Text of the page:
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On thin ice

Author's exercise in parental tough love sure to raise some readers' ire

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TORONTO -- Dara-Lynn Weiss was initially thrilled by the chance to write an article for Vogue magazine about how she helped her seven-year-old daughter lose 16 pounds.

But instead of celebrating the publication of her story in the April 2012 issue, Weiss was bowled over by the intense backlash and in response to the article.

With plans already in the works to devote an entire memoir to the subject, the decision of whether to proceed with the project at all weighed heavily on the mother of two.

"There were many days where I said: 'Nope, I'm not putting myself through this, I'm not putting my family through this,"' Weiss recalls in a recent interview. "I think what I have to say is very important, but I don't want to be the lightning rod for this incredibly sensitive issue and subject myself to all this backlash in the name of being honest.

"I really had to push myself to say, 'You're already out there. This story is already out there."'

The Heavy (Ballantine Books) offers an unflinching portrait of Weiss and her unconventional approach to helping her daughter, Bea, in her battle against childhood obesity.

Bea was four-foot-four and weighed 93 pounds when Weiss decided to help her daughter shed pounds through a strictly regimented, calorie-counting diet. But she adopted strategies some may perceive as unorthodox.

Weiss wrote of giving Bea a 100-calorie pack of yogurt-covered pretzels during a playdate, refusing a parent's offer of a more nutritious cereal bar because it packed a greater caloric punch.

When a Starbucks barista informs Weiss that Bea's hot chocolate with whipped cream comes to 240 calories, she takes the half-consumed beverage and tosses it in the trash.

"There were moments I could have relented and let her have that little extra thing that would have made her happy, that would have made my job easier," said Weiss. "But in the long run (it) would have absolutely ensured that we did not get her healthy -- I won't say ever. But certainly within the year it took.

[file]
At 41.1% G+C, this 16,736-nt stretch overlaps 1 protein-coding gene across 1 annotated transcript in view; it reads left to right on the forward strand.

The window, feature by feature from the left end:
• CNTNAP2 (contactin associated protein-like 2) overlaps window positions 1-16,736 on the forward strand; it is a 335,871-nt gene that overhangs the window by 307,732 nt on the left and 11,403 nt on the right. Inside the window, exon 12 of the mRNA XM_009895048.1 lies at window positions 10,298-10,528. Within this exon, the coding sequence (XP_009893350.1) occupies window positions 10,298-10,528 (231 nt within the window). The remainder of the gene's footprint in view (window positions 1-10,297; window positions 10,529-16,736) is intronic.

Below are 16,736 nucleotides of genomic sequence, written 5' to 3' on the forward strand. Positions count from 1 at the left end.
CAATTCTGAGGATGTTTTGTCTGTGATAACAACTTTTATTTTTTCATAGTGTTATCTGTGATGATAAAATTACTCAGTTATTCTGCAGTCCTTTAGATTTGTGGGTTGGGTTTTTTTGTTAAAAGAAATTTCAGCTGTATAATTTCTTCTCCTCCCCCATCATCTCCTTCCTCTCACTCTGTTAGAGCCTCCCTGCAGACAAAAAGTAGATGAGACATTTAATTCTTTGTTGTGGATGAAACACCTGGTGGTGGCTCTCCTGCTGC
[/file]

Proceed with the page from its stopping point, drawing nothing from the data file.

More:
"She was looking to me to set the limits and if some days I said OK and some days I didn't, I lose authority very quickly as a parent. And that was important. Consistency for consistency's sake was an important part of it," she says.

In The Heavy, the 41-year-old is candid about her own weight struggles, from experimenting with laxatives to dabbling in various diets.

"I couldn't not parent around this issue because I had my own issues," said Weiss. "I did my best to improve my eating habits, to improve how I talked to myself about my weight. But the hardest thing to do was just to talk about this at all.

"When Bea was in a situation where we had to talk about this, I was very worried about my competence to do that. And I can only say I do my best, and if people that think my issues seep into my parenting around this issue, they're probably right."

Weiss said she has given thought to how her now nine-year-old-daughter will feel about the publication of such an intensely personal story.

She said she believes and hopes that when Bea revisits the book when she's older, she will be "incredibly proud" of how her mother depicted her and how Weiss was able to help her lose weight.

"I think there are a million ways that I come off questionably in this story, but that Bea only comes off as inspirational and amazing and the great kid that she is," she says.

-- The Canadian Press

Republished from the Winnipeg Free Press print edition February 7, 2013 C6

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